There are many federal laws that physicians and those who work in the medical profession must know. Failure to comply with these laws may be a sign of negligence if a patient was injured while under the care of a physician, hospital, managed care provider, or other health care professional.
We wanted to take a look at a few of those laws today, and to offer a brief explanation of what they are. Some medical negligence cases rely heavily on these laws, and knowing what they do can help you understand how they could apply to your case, if we discuss them with you during a consultation.
- HIPAA. The Health Insurance Portability and Accountability Act of 1996 provides rules for protecting the privacy of electronic health protection information (e-PHI) of healthcare patients. Each doctor and medical practice must work to protect the security and the privacy of patient medical data.
- The HITECH Act. The Health Information Technology for Economic and Clinical Health Act was enacted in 2009. This law provides for strong civil and criminal enforcement of HIPAA. The HITECH Act is part of the American Recovery and Reinvestment Act of 2009 (ARRA). HITECH increased the penalties for violations and also increased who could be held liable as compared to HIPAA.
- HCQIA. The Health Care Quality and Improvement Act was enacted in 1986 in response to the movement of medically incompetent doctors from state to state to try to avoid disclosure of their incompetence. The law essentially protects members of medical review bodies and their staffs who take steps to “adversely affect the clinical privileges or professional society membership of a physician.” In short, the act encourages peer review of physicians. The law also requires any entity such as an insurance company that makes a payment in response to a medical malpractice claim – to report that payment (along with the name of any hospitals the doctor was associated with, the name of the doctor, and the reason for the payment) – to state licensing boards. The Act also creates a national database to track incompetent doctors.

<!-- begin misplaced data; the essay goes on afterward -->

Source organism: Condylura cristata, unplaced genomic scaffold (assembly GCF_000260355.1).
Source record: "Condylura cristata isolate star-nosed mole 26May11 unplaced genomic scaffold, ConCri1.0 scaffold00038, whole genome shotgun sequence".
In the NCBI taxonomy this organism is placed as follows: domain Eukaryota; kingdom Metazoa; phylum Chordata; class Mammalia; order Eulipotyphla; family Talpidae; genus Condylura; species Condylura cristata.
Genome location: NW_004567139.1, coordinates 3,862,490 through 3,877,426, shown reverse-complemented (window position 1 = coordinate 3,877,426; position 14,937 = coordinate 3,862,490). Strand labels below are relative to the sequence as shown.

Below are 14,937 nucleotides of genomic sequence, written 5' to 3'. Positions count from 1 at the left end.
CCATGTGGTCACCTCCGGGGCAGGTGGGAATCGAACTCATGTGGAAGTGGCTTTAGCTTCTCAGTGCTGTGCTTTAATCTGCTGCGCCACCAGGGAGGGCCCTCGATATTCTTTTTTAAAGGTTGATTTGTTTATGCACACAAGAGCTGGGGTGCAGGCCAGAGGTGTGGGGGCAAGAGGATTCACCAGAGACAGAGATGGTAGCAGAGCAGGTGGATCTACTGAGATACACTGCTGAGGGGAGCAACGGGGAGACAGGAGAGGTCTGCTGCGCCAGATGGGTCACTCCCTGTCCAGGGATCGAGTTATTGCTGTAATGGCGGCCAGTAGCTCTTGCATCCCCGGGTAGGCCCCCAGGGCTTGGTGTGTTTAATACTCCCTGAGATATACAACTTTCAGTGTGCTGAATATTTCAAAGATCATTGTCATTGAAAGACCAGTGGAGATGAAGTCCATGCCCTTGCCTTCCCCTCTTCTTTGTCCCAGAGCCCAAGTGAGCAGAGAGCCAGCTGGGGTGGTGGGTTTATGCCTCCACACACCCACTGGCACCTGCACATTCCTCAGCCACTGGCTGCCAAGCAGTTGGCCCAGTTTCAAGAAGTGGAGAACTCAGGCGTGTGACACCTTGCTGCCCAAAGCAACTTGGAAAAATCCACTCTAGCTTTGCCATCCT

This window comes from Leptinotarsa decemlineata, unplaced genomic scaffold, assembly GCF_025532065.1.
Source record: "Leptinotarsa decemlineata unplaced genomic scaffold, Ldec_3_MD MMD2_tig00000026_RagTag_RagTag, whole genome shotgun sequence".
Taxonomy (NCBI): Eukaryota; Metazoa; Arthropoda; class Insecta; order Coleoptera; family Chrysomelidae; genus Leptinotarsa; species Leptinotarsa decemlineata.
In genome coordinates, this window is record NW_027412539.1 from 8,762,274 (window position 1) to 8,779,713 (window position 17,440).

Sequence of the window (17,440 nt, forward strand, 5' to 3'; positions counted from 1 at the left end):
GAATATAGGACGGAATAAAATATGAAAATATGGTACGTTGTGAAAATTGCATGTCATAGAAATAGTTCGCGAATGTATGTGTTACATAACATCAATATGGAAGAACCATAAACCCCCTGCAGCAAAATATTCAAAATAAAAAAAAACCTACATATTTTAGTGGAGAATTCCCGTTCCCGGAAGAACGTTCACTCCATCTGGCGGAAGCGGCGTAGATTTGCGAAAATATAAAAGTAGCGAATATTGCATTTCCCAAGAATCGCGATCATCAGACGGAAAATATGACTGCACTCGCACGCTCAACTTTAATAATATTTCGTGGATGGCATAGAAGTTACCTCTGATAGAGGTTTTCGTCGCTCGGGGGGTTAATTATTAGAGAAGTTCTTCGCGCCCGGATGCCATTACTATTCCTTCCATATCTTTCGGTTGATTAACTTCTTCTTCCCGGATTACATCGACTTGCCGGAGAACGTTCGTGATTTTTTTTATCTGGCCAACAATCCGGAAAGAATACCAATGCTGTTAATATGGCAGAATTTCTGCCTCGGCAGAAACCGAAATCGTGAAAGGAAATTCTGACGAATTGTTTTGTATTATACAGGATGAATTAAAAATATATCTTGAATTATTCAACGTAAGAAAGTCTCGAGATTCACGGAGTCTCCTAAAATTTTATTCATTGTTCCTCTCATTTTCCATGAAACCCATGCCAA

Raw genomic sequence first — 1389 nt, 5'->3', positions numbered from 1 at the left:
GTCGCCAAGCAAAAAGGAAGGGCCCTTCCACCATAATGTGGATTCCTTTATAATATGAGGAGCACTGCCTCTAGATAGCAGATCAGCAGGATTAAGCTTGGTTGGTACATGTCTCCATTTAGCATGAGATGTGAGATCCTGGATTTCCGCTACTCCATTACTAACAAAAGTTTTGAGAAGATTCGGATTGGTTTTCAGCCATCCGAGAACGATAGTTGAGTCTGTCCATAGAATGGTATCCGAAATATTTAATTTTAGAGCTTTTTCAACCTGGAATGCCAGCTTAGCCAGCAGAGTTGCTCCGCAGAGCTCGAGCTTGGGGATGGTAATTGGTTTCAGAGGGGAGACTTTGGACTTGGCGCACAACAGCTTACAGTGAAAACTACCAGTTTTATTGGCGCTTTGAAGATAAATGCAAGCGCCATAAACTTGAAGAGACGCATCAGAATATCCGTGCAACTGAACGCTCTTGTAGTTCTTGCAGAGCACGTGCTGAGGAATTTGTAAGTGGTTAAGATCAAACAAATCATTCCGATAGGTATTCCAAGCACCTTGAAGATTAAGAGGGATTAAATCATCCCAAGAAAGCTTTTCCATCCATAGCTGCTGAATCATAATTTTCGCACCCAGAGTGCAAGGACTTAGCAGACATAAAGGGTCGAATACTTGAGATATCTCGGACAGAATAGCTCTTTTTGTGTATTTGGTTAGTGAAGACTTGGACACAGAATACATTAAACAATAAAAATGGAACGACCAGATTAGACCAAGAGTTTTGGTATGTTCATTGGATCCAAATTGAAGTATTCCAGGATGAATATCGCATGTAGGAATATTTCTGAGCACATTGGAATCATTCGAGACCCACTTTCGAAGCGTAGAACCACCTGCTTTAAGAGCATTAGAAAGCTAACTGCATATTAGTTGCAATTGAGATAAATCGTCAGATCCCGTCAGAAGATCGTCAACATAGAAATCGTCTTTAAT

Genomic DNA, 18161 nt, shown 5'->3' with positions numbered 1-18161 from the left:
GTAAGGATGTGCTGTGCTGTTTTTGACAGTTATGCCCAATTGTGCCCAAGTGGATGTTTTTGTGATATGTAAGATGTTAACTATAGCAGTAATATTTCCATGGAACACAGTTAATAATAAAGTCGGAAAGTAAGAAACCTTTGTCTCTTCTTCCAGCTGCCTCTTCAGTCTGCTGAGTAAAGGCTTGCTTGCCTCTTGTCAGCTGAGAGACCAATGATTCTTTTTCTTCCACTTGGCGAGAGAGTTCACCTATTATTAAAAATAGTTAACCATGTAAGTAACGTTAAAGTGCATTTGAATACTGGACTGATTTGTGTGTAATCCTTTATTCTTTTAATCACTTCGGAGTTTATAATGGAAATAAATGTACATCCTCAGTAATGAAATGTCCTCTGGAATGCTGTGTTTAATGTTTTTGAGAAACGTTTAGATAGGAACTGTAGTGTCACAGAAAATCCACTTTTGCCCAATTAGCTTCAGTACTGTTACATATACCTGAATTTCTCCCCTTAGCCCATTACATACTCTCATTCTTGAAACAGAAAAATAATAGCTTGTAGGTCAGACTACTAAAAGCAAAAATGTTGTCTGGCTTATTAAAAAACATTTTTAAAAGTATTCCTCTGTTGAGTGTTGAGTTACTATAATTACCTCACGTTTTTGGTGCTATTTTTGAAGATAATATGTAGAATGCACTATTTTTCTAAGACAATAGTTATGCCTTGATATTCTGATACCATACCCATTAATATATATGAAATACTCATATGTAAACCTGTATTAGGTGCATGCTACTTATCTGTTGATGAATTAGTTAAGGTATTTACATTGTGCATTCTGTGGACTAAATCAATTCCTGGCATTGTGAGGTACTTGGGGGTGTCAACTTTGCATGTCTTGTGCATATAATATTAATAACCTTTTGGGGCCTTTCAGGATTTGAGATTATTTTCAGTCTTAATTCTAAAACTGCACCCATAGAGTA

- HRRP. The Hospital Readmissions Reduction Program is part of the Affordable Care Act. The aim of the law is track hospitals that readmit patients too often. Medicare will reduce the payments to hospitals who readmit patients more than normal for specific health issues such as heart failure, COPD, and pneumonia.
- PSQIA. The Patient Safety and Quality Improvement Act of 2006 aims to improve patient safety by providing certain privilege and confidentiality protections.
- GINA. The Genetic Information Nondiscrimination Act protects patients from being discriminated against by an insurance company or an employer based on their genetic test results. An employer can’t use information about a patient’s illness that indicates what his/her ethnicity is, for example, in hiring, firing, or promoting the employee. Insurers can’t deny coverage based on that same knowledge.
- FDASIA. The Food and Drug Administration Safety and Innovation Act of 2012 was a joint recommendation of the Department of Health and Human Services and Federal Drug Administration to review health information technology so that mobile applications promote patient safety and provide healthcare innovation.
While not a law, the Joint Commission on Accreditation of Healthcare Organizations accredits hospitals and facilities that participate in Medicare.
Physicians must also comply with The Stark Law and the Anti-Kickback Statute. Both laws seek to prohibit referrals by doctors to lab testing facilities, medical device companies, and other medical companies, if the referral is based on what helps the physician instead of what helps the patient. The Stark Law prohibits doctors from referring patients to a designated medical facility in which the doctor or a family member of the doctor has an interest. The AKS prohibits drug companies or anyone from inducing referrals based on cash kickbacks, providing fancy meals and vacations, or paying the doctor to serve on boards when the doctor doesn’t do any work for the board.
There are exceptions to the Stark Law and safe harbors to the AKS law which doctors can use. The idea behind these exceptions/safe harbors is that a financial interest may be allowed if there’s a genuine medical reason for it.
Violations of Stark Law and the AKS are generally also considered violations of the False Claims Act (FCA). The FCA protects Medicare, Medicaid, TRICARE, and other federal programs from fraud and the submission of false bills.